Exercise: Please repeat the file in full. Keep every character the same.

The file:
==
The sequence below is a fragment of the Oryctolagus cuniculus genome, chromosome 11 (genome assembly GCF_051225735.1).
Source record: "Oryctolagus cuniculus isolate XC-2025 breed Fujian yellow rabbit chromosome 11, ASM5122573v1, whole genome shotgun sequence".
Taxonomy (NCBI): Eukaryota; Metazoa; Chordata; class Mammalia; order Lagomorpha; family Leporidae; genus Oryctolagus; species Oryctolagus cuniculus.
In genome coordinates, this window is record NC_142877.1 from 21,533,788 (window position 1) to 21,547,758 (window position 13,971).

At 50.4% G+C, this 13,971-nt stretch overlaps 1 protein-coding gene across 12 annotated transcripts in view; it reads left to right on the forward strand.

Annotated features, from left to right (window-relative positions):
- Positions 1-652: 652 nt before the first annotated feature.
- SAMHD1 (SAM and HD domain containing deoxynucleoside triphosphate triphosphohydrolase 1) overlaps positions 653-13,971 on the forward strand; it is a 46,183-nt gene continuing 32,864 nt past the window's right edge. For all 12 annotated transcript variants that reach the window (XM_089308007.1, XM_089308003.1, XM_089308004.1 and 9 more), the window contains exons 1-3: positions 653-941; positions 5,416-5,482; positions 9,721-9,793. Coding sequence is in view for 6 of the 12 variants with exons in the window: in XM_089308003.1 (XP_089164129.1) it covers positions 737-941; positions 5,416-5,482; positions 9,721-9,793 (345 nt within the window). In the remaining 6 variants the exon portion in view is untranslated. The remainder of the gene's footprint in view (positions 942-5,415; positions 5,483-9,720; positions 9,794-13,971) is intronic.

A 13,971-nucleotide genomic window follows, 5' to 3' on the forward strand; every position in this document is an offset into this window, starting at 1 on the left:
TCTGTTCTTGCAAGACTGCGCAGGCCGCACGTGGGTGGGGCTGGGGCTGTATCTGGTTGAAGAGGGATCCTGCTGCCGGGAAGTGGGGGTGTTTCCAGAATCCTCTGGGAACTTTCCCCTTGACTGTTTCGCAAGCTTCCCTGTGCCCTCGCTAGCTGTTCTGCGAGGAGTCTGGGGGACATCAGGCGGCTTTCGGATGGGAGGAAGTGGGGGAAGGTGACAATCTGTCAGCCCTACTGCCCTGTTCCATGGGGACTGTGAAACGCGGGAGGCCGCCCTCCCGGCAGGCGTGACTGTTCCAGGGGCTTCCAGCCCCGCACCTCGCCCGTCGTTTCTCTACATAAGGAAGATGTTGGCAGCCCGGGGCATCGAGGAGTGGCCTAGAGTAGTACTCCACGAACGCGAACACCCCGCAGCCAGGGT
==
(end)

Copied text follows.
The sequence below is a fragment of the Oryctolagus cuniculus genome, chromosome 11 (genome assembly GCF_051225735.1).
Source record: "Oryctolagus cuniculus isolate XC-2025 breed Fujian yellow rabbit chromosome 11, ASM5122573v1, whole genome shotgun sequence".
Taxonomy (NCBI): Eukaryota; Metazoa; Chordata; class Mammalia; order Lagomorpha; family Leporidae; genus Oryctolagus; species Oryctolagus cuniculus.
In genome coordinates, this window is record NC_142877.1 from 21,533,788 (window position 1) to 21,547,758 (window position 13,971).

At 50.4% G+C, this 13,971-nt stretch overlaps 1 protein-coding gene across 12 annotated transcripts in view; it reads left to right on the forward strand.

Annotated features, from left to right (window-relative positions):
- Positions 1-652: 652 nt before the first annotated feature.
- SAMHD1 (SAM and HD domain containing deoxynucleoside triphosphate triphosphohydrolase 1) overlaps positions 653-13,971 on the forward strand; it is a 46,183-nt gene continuing 32,864 nt past the window's right edge. For all 12 annotated transcript variants that reach the window (XM_089308007.1, XM_089308003.1, XM_089308004.1 and 9 more), the window contains exons 1-3: positions 653-941; positions 5,416-5,482; positions 9,721-9,793. Coding sequence is in view for 6 of the 12 variants with exons in the window: in XM_089308003.1 (XP_089164129.1) it covers positions 737-941; positions 5,416-5,482; positions 9,721-9,793 (345 nt within the window). In the remaining 6 variants the exon portion in view is untranslated. The remainder of the gene's footprint in view (positions 942-5,415; positions 5,483-9,720; positions 9,794-13,971) is intronic.

A 13,971-nucleotide genomic window follows, 5' to 3' on the forward strand; every position in this document is an offset into this window, starting at 1 on the left:
TCTGTTCTTGCAAGACTGCGCAGGCCGCACGTGGGTGGGGCTGGGGCTGTATCTGGTTGAAGAGGGATCCTGCTGCCGGGAAGTGGGGGTGTTTCCAGAATCCTCTGGGAACTTTCCCCTTGACTGTTTCGCAAGCTTCCCTGTGCCCTCGCTAGCTGTTCTGCGAGGAGTCTGGGGGACATCAGGCGGCTTTCGGATGGGAGGAAGTGGGGGAAGGTGACAATCTGTCAGCCCTACTGCCCTGTTCCATGGGGACTGTGAAACGCGGGAGGCCGCCCTCCCGGCAGGCGTGACTGTTCCAGGGGCTTCCAGCCCCGCACCTCGCCCGTCGTTTCTCTACATAAGGAAGATGTTGGCAGCCCGGGGCATCGAGGAGTGGCCTAGAGTAGTACTCCACGAACGCGAACACCCCGCAGCCAGGGT